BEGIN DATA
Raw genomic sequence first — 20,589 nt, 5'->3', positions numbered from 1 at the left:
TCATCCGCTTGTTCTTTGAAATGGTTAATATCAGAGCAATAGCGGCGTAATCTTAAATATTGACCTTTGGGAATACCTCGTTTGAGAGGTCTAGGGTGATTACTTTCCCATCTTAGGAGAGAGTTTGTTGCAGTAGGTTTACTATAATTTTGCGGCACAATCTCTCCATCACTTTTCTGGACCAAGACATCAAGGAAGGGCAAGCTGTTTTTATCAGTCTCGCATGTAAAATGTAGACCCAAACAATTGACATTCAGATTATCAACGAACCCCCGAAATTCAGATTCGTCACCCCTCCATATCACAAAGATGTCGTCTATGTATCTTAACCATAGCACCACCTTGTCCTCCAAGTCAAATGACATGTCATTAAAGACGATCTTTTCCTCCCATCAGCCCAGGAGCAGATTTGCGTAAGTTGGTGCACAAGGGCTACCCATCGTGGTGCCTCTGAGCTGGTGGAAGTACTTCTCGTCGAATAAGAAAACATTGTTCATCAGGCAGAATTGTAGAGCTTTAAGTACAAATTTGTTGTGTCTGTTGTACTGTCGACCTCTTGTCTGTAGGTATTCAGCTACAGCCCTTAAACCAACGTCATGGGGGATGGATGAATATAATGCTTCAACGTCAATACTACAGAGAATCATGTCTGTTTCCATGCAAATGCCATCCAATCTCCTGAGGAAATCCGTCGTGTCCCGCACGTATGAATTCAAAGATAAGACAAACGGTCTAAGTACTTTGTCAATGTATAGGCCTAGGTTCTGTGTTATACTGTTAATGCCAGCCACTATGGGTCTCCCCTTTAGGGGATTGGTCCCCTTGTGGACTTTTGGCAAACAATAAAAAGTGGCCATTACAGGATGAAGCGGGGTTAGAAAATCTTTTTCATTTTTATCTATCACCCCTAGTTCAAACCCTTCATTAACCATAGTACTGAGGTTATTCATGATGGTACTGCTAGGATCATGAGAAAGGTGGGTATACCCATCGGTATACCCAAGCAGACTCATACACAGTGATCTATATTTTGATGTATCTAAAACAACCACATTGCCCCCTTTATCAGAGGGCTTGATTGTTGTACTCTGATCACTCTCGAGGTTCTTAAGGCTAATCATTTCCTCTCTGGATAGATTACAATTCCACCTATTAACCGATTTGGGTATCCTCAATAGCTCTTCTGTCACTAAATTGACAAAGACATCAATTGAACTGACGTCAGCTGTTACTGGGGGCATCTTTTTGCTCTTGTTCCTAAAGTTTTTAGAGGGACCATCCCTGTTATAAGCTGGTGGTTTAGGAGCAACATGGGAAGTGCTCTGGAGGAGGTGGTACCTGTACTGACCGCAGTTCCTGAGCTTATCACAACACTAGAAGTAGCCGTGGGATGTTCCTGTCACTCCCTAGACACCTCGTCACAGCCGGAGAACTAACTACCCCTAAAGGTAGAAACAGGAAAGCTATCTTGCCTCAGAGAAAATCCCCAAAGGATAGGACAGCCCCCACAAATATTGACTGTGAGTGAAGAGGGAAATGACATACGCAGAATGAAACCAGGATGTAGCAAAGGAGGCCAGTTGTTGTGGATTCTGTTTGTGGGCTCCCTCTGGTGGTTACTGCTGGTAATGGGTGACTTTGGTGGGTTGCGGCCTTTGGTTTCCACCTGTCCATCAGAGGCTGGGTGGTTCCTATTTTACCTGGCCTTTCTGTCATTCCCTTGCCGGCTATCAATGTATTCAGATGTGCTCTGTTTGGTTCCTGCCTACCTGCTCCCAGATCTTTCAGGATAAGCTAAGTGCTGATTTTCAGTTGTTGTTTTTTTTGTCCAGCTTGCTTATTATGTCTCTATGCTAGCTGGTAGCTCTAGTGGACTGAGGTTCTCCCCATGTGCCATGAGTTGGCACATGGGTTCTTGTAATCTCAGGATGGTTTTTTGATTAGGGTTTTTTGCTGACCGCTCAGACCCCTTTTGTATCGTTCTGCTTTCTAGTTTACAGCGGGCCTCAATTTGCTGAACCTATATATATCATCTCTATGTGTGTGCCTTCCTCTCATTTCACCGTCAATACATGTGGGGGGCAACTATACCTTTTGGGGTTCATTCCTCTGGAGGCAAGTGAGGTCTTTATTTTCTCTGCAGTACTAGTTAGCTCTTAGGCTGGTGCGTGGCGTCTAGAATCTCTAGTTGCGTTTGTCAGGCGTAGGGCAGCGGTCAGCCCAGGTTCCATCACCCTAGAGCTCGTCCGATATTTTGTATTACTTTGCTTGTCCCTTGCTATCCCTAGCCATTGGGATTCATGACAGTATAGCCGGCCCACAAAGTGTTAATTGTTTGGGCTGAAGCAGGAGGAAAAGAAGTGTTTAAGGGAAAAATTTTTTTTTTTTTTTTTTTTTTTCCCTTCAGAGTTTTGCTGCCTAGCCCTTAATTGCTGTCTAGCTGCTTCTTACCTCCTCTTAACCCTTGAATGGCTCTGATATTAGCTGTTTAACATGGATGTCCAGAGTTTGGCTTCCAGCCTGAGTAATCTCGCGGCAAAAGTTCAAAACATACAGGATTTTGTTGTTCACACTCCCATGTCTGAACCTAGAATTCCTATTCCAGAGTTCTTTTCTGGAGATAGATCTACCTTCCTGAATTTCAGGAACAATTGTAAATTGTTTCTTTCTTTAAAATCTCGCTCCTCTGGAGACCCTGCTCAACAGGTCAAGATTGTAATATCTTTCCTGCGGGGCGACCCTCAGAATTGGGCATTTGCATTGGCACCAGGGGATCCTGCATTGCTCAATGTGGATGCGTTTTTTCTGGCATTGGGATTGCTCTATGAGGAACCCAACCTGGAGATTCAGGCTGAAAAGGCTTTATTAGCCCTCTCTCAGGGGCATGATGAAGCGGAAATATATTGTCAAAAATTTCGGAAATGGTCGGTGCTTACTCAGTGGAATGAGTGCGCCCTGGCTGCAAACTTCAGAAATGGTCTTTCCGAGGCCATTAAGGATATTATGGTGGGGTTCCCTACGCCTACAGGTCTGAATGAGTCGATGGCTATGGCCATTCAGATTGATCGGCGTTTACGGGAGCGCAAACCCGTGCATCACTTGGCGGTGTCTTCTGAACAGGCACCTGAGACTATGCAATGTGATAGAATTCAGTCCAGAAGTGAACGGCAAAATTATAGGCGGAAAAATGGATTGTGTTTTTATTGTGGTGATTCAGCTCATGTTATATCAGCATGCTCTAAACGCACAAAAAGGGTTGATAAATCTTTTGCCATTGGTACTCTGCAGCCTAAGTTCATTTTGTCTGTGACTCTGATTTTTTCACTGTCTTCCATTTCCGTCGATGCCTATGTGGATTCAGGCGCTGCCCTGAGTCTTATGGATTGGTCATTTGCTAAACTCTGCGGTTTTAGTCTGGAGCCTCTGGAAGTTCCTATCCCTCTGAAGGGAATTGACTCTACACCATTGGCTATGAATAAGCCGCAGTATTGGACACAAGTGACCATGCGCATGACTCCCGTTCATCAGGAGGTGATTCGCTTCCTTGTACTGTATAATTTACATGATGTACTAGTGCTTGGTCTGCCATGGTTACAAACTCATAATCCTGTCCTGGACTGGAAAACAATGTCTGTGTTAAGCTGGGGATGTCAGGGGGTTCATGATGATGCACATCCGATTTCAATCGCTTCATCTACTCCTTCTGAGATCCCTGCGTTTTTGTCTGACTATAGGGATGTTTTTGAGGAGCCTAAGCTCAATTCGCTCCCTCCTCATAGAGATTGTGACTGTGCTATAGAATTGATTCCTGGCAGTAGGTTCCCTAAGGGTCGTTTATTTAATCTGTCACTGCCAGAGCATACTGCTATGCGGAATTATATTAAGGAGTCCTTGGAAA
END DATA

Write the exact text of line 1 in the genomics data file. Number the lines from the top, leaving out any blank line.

Raw genomic sequence first — 20,589 nt, 5'->3', positions numbered from 1 at the left: